1996 SALS-SIG Seminars
SALS-SIG Research Seminar
What I'll Probably Say and What I'll Probably Mean
MRI Language Technology Group, Department of Computing, Macquarie University
When: Tuesday, 4th June 1996
Where: Room E6A102, Macquarie University
This talk describes one of the major strands of my recently submitted doctoral thesis: the meaning distributions theory. It is aimed at a general audience and should be accessible with little or no knowledge of natural language processing research. For the experts, the meaning distributions theory advocates the use of probabilistic conceptual models in statistical language learning, that is semantic forms are assigned probabilities independent of grammar and lexis, and suggests a working approximation, namely that grammar and lexis are constrained by the conceptual representation but are otherwise uniformly distributed. For everyone else what this means is that existing work on automatically learning language has focussed on evaluating how likely a given _sentence_ is, while this work emphasises how likely a given _meaning_ is. After explaining the workings of existing statistical language learners and of the meaning distributions theory, I will describe an application of the theory to the problem of parsing noun compounds. I'll then report experiments on both human and machine performance on this task, the results of which support the theory. The moral of the story is: Learn to mean before you try to talk. Not exactly a gripping plot, but maybe the special effects will carry it at the box office.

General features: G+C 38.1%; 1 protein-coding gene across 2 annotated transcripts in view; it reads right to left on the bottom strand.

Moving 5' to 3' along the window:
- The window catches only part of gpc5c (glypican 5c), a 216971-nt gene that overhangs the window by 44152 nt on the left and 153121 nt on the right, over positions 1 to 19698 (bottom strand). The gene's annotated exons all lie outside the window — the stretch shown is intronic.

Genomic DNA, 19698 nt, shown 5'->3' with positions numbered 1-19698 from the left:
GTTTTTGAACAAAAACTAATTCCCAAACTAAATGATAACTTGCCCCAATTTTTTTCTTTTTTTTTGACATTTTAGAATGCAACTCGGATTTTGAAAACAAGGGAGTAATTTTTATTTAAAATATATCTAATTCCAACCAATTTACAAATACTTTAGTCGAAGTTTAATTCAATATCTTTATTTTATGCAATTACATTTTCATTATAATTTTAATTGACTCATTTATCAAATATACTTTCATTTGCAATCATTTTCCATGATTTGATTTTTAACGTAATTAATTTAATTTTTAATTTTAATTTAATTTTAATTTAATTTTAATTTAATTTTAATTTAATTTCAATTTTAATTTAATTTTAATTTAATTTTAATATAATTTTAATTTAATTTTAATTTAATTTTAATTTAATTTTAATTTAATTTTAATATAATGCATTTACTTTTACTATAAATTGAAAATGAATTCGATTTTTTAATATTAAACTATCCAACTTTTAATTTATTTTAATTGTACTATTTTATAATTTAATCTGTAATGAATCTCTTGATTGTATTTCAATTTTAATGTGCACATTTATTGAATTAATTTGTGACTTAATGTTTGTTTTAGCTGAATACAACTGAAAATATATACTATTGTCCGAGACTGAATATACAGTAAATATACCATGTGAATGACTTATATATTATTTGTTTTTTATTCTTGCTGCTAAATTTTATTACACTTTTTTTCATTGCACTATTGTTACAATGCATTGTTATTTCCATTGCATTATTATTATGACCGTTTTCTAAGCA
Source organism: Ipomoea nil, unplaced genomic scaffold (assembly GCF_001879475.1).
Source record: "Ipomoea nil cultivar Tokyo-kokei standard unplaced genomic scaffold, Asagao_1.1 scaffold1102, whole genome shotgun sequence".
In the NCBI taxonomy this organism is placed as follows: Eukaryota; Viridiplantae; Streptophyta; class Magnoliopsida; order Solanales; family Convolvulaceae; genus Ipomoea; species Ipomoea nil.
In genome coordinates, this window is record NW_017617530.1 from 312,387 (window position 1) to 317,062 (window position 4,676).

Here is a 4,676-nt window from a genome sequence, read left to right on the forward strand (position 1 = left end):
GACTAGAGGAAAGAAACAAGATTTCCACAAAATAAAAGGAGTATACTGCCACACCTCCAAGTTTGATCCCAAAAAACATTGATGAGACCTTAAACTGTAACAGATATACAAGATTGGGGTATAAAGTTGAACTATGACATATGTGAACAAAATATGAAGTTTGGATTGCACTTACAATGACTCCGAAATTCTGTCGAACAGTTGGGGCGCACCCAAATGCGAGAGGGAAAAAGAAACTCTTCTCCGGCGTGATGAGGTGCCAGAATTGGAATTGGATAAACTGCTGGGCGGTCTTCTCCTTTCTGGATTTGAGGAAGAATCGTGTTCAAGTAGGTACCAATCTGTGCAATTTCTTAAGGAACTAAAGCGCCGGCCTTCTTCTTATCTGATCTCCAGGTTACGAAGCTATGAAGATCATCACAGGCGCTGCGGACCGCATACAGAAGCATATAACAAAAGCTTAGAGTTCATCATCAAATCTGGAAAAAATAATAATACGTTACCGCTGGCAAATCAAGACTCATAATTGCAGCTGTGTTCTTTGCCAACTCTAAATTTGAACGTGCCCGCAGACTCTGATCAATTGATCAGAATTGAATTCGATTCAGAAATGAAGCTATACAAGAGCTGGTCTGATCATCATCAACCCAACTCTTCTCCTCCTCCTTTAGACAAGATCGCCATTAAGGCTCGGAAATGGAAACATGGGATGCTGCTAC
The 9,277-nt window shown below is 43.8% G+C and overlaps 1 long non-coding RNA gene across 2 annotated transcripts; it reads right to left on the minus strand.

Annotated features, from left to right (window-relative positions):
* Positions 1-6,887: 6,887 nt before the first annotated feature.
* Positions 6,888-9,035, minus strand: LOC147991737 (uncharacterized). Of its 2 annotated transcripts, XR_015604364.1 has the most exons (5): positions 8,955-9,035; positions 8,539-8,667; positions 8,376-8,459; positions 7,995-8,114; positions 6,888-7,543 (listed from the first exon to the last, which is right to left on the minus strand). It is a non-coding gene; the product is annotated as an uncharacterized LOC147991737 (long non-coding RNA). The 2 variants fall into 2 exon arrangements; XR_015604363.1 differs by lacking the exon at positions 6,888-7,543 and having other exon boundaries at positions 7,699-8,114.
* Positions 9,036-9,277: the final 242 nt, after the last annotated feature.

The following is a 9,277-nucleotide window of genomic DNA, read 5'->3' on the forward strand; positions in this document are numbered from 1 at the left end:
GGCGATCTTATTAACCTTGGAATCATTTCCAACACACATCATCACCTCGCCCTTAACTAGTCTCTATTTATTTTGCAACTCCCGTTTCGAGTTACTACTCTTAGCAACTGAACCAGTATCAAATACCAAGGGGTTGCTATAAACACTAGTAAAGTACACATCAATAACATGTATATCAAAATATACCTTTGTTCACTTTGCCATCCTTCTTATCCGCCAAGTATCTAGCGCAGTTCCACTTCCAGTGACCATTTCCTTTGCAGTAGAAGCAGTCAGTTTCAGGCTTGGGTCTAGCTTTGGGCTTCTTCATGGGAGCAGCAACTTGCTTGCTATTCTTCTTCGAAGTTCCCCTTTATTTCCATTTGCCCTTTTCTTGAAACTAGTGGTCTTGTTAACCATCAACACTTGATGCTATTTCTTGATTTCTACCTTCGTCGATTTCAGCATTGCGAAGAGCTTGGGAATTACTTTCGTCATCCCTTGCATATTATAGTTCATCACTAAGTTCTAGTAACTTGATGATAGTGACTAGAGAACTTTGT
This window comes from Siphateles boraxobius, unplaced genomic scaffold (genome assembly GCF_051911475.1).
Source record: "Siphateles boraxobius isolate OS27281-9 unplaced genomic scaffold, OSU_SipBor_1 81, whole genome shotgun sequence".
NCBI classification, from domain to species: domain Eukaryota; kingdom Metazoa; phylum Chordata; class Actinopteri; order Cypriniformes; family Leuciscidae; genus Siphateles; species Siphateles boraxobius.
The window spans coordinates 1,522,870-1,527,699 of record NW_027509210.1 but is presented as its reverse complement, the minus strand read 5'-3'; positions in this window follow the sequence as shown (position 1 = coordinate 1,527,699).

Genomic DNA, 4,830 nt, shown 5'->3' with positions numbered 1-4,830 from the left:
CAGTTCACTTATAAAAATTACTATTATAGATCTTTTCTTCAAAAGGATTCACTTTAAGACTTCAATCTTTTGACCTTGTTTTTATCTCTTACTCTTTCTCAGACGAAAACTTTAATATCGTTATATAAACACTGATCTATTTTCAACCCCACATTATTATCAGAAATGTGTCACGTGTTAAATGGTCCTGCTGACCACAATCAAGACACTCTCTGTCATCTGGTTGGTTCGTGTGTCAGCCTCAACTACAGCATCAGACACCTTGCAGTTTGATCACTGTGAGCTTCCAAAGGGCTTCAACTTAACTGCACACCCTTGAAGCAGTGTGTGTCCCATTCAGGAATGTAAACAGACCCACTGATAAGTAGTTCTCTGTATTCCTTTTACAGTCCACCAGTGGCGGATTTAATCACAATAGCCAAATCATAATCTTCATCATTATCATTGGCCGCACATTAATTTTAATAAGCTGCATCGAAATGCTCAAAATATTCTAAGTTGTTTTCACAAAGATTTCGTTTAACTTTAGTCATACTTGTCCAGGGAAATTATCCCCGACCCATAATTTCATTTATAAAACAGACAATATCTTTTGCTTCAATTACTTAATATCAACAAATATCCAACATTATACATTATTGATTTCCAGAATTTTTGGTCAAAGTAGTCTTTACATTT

|Last modified: July 1997|